State, local leaders to meet; Letter sent to area officials about Zika prevention
Governor Greg Abbott and Texas Department of State Health Services Commissioner Dr. John Hellerstedt will meet today with county judges and local mayors at a Zika prevention roundtable in Brownsville.
The meeting comes one day after Abbott and Hellerstedt sent out letters to county and local leaders seeking their assistance in fighting the Zika virus.
Abbott and Hellerstedt’s letter outlines steps that can be taken by Texans to help prevent the spread of the virus, what local officials can do and the state’s commitment to help coordinate response efforts.
The Zika virus is spread to people through the bite of an infected mosquito. The illness is usually mild, with symptoms lasting up to one week, according to the Centers for Disease Control and Prevention. Zika virus infection during pregnancy can cause a serious birth defect called microcephaly and other severe brain injuries.
At the roundtable, which will be held at the University of Texas Rio Grande Valley Brownsville campus, officials will discuss prevention efforts as the state prepares to enter the height of mosquito season.
“With the ongoing risk posed by Zika, we are requesting your continued assistance in delaying locally transmitted Zika virus in Texas this year by promoting precautions to prevent mosquito bites and taking action to reduce mosquito breeding grounds in your communities,” reads the letter.
“We expect local mosquito transmission to resume and persist as the weather warms and mosquito activity increases. The Texas Department of State Health Services stands ready to provide technical expertise as you prepare your locality’s Zika response plans or prepare to conduct community engagement efforts,” the letter continues.
The letter asks local officials to do the following:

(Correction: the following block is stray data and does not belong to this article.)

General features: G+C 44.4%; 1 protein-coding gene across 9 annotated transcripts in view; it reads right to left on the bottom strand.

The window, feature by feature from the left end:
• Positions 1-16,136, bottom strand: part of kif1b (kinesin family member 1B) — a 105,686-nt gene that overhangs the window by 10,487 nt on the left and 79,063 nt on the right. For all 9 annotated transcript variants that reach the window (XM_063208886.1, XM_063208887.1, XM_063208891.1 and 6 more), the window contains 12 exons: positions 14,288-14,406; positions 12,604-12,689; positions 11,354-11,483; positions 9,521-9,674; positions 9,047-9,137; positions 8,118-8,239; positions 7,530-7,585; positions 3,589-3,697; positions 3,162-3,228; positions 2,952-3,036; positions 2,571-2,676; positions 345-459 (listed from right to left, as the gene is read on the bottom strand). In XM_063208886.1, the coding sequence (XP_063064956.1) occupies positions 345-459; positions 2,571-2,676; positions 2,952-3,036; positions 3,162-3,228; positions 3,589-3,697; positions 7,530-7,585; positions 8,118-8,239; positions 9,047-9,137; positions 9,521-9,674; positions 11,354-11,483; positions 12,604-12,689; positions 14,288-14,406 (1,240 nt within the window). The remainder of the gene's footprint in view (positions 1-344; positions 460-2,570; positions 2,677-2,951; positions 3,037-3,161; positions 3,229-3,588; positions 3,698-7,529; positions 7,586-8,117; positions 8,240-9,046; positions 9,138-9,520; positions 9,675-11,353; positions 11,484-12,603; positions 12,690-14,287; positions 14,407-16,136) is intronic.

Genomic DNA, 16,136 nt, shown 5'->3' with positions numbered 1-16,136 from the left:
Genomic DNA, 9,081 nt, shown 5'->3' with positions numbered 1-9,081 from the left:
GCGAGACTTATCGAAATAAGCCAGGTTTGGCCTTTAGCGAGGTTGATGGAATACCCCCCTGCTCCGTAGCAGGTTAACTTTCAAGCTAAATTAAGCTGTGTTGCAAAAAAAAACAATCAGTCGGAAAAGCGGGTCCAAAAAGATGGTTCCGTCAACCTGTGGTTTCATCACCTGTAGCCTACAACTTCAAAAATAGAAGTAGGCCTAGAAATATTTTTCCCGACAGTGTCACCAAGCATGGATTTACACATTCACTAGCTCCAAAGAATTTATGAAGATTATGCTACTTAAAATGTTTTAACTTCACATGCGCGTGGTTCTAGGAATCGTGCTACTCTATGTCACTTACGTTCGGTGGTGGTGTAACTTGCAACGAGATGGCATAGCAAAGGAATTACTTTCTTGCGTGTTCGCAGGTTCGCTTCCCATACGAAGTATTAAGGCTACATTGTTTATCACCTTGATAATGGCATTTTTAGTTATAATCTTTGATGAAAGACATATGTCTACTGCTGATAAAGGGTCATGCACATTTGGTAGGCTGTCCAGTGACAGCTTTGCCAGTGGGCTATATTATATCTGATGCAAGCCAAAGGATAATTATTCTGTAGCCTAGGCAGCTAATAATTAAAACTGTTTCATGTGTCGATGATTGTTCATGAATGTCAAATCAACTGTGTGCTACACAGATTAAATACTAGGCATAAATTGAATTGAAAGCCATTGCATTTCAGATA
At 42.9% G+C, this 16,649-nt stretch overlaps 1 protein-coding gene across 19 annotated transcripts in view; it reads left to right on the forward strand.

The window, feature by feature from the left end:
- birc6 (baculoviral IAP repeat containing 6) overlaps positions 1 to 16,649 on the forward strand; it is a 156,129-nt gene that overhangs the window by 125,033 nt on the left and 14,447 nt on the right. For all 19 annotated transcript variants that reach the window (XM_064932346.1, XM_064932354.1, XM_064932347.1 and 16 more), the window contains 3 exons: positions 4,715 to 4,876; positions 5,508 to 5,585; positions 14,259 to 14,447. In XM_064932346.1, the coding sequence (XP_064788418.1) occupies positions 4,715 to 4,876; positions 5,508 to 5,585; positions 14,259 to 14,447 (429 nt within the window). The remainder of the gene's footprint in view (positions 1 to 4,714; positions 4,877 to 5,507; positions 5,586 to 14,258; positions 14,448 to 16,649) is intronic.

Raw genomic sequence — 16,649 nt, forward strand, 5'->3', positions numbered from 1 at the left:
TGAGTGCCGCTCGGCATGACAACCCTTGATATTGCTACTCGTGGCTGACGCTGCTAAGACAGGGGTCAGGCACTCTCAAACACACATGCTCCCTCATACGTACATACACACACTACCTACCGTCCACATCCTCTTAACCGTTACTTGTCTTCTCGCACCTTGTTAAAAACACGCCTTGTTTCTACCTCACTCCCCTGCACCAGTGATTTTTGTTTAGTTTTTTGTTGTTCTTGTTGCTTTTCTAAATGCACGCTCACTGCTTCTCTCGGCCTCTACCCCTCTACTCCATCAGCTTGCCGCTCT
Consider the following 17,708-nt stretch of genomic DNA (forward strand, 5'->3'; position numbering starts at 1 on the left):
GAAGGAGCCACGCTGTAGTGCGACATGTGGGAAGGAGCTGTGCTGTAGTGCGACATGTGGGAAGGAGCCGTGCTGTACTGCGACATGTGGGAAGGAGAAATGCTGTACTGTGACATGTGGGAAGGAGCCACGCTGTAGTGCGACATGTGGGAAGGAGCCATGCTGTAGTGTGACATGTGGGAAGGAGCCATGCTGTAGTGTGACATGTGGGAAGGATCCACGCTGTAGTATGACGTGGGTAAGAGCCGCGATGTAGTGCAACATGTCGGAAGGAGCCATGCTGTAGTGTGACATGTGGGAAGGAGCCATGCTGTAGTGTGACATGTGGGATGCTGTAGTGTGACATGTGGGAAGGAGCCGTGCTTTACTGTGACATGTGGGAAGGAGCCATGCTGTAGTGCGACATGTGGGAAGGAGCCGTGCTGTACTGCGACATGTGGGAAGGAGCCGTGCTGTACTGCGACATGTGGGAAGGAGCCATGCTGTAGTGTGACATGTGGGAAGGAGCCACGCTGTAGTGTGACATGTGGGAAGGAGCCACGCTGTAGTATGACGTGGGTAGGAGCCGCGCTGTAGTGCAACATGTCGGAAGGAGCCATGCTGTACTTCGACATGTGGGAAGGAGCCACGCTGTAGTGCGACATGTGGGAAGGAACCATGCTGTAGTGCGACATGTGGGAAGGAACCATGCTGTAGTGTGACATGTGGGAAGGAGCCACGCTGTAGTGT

>>Coordinate community cleanup areas known for having items or areas that collect water and allow mosquitoes to breed around human habitation
>>Host or ask volunteers to host community events for stakeholders to answer Zika questions, conduct cleanup demonstrations and provide educational material
>>Coordinate neighborhood outreach about precautions individuals can take to protect themselves and their families from mosquito bites
>>Initiate or enhance monitoring and surveillance of mosquito activity, and accelerate mosquito abatement efforts, including use of larvicide.
The first local Zika virus case, confirmed Nov. 28, in CameronCounty was that of a 43-year-old Brownsville woman who tested positive for the virus but had not reported any recent travel to Mexico.
The confirmation prompted county and local health officials to test residents living around the neighborhood in which the woman lived to determine if there were more cases.
As of April 22, CameronCounty has had 39 individuals test positive for Zika. Only six of those cases were locally transmitted.
In December, the CDC issued a Zika virus guidance for the City of Brownsville designating the city as a “cautionary area” discouraging pregnant women from traveling to Brownsville and encouraging them to make every effort to prevent being bitten by mosquitoes.
Women and men who traveled and lived in Brownsville who were pregnant or had a pregnant partner were advised to use a condom to prevent Zika virus infection during sex.
Women who had limited risk of possible exposure were advised to wait at least eight weeks from symptoms onset or last possible exposure to attempt to get pregnant.
“We encourage all communities to take action now to address the threat of Zika virus in Texas. Together, we can reduce the impact of Zika and other mosquito-borne diseases. We must prepare and begin our efforts before weather conditions allow mosquitoes to proliferate,” the letter states.